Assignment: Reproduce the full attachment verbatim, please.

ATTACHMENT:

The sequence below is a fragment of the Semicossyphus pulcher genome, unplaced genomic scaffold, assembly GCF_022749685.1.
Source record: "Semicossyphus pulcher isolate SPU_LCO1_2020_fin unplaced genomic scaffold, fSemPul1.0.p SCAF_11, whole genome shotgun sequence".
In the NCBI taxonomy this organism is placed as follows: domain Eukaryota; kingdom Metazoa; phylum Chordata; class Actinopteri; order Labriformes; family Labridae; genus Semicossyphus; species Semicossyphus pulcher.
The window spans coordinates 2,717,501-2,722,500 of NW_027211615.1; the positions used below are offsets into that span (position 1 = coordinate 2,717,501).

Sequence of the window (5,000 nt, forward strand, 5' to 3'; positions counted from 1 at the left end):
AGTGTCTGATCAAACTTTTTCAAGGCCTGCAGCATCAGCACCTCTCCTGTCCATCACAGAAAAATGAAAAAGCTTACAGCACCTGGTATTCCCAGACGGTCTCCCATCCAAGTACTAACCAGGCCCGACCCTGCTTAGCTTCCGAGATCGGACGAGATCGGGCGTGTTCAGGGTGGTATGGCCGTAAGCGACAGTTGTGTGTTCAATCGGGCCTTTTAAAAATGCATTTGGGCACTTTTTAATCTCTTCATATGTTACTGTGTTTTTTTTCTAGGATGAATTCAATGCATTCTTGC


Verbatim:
The sequence below is a fragment of the Semicossyphus pulcher genome, unplaced genomic scaffold, assembly GCF_022749685.1.
Source record: "Semicossyphus pulcher isolate SPU_LCO1_2020_fin unplaced genomic scaffold, fSemPul1.0.p SCAF_11, whole genome shotgun sequence".
In the NCBI taxonomy this organism is placed as follows: domain Eukaryota; kingdom Metazoa; phylum Chordata; class Actinopteri; order Labriformes; family Labridae; genus Semicossyphus; species Semicossyphus pulcher.
The window spans coordinates 2,717,501-2,722,500 of NW_027211615.1; the positions used below are offsets into that span (position 1 = coordinate 2,717,501).

Sequence of the window (5,000 nt, forward strand, 5' to 3'; positions counted from 1 at the left end):
AGTGTCTGATCAAACTTTTTCAAGGCCTGCAGCATCAGCACCTCTCCTGTCCATCACAGAAAAATGAAAAAGCTTACAGCACCTGGTATTCCCAGACGGTCTCCCATCCAAGTACTAACCAGGCCCGACCCTGCTTAGCTTCCGAGATCGGACGAGATCGGGCGTGTTCAGGGTGGTATGGCCGTAAGCGACAGTTGTGTGTTCAATCGGGCCTTTTAAAAATGCATTTGGGCACTTTTTAATCTCTTCATATGTTACTGTGTTTTTTTTCTAGGATGAATTCAATGCATTCTTGC